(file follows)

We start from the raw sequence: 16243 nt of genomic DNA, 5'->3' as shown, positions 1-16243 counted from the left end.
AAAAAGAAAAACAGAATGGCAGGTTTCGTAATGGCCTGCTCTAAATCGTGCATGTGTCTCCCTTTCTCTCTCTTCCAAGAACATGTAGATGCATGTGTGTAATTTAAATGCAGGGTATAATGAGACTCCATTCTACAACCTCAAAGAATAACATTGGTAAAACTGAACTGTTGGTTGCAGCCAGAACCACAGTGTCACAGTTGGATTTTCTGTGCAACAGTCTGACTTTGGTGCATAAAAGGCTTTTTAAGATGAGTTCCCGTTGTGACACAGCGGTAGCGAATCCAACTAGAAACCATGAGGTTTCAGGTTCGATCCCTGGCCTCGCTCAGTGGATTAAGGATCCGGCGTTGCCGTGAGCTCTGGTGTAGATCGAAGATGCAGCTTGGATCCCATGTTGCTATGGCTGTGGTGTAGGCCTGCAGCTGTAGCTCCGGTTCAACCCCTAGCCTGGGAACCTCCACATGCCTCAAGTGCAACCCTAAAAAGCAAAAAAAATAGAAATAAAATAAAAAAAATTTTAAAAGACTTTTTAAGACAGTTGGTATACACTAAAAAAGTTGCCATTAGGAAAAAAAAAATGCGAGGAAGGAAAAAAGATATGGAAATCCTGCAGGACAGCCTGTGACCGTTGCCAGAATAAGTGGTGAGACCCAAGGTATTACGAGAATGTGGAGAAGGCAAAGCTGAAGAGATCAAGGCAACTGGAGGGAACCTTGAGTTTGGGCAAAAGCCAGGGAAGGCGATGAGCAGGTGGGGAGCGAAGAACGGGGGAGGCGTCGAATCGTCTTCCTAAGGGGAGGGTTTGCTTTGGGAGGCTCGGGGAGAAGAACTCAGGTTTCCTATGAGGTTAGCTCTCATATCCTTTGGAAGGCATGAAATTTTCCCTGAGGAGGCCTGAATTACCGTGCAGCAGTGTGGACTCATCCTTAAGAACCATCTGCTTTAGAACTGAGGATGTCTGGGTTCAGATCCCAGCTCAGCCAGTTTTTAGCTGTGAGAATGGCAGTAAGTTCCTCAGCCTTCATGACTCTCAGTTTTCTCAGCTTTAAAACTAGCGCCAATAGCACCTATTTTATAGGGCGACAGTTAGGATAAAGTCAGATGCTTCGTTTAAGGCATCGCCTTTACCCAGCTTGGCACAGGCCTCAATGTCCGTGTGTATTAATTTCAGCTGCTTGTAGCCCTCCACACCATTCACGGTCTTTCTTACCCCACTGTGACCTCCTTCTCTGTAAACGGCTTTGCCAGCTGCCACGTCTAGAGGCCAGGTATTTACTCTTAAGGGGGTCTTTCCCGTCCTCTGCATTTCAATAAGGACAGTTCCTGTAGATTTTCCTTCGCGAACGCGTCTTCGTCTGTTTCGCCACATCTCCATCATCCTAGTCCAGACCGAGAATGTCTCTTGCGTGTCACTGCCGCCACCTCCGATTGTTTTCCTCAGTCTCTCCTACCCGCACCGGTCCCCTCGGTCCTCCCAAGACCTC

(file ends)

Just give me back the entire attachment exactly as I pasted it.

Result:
We start from the raw sequence: 16243 nt of genomic DNA, 5'->3' as shown, positions 1-16243 counted from the left end.
AAAAAGAAAAACAGAATGGCAGGTTTCGTAATGGCCTGCTCTAAATCGTGCATGTGTCTCCCTTTCTCTCTCTTCCAAGAACATGTAGATGCATGTGTGTAATTTAAATGCAGGGTATAATGAGACTCCATTCTACAACCTCAAAGAATAACATTGGTAAAACTGAACTGTTGGTTGCAGCCAGAACCACAGTGTCACAGTTGGATTTTCTGTGCAACAGTCTGACTTTGGTGCATAAAAGGCTTTTTAAGATGAGTTCCCGTTGTGACACAGCGGTAGCGAATCCAACTAGAAACCATGAGGTTTCAGGTTCGATCCCTGGCCTCGCTCAGTGGATTAAGGATCCGGCGTTGCCGTGAGCTCTGGTGTAGATCGAAGATGCAGCTTGGATCCCATGTTGCTATGGCTGTGGTGTAGGCCTGCAGCTGTAGCTCCGGTTCAACCCCTAGCCTGGGAACCTCCACATGCCTCAAGTGCAACCCTAAAAAGCAAAAAAAATAGAAATAAAATAAAAAAAATTTTAAAAGACTTTTTAAGACAGTTGGTATACACTAAAAAAGTTGCCATTAGGAAAAAAAAAATGCGAGGAAGGAAAAAAGATATGGAAATCCTGCAGGACAGCCTGTGACCGTTGCCAGAATAAGTGGTGAGACCCAAGGTATTACGAGAATGTGGAGAAGGCAAAGCTGAAGAGATCAAGGCAACTGGAGGGAACCTTGAGTTTGGGCAAAAGCCAGGGAAGGCGATGAGCAGGTGGGGAGCGAAGAACGGGGGAGGCGTCGAATCGTCTTCCTAAGGGGAGGGTTTGCTTTGGGAGGCTCGGGGAGAAGAACTCAGGTTTCCTATGAGGTTAGCTCTCATATCCTTTGGAAGGCATGAAATTTTCCCTGAGGAGGCCTGAATTACCGTGCAGCAGTGTGGACTCATCCTTAAGAACCATCTGCTTTAGAACTGAGGATGTCTGGGTTCAGATCCCAGCTCAGCCAGTTTTTAGCTGTGAGAATGGCAGTAAGTTCCTCAGCCTTCATGACTCTCAGTTTTCTCAGCTTTAAAACTAGCGCCAATAGCACCTATTTTATAGGGCGACAGTTAGGATAAAGTCAGATGCTTCGTTTAAGGCATCGCCTTTACCCAGCTTGGCACAGGCCTCAATGTCCGTGTGTATTAATTTCAGCTGCTTGTAGCCCTCCACACCATTCACGGTCTTTCTTACCCCACTGTGACCTCCTTCTCTGTAAACGGCTTTGCCAGCTGCCACGTCTAGAGGCCAGGTATTTACTCTTAAGGGGGTCTTTCCCGTCCTCTGCATTTCAATAAGGACAGTTCCTGTAGATTTTCCTTCGCGAACGCGTCTTCGTCTGTTTCGCCACATCTCCATCATCCTAGTCCAGACCGAGAATGTCTCTTGCGTGTCACTGCCGCCACCTCCGATTGTTTTCCTCAGTCTCTCCTACCCGCACCGGTCCCCTCGGTCCTCCCAAGACCTC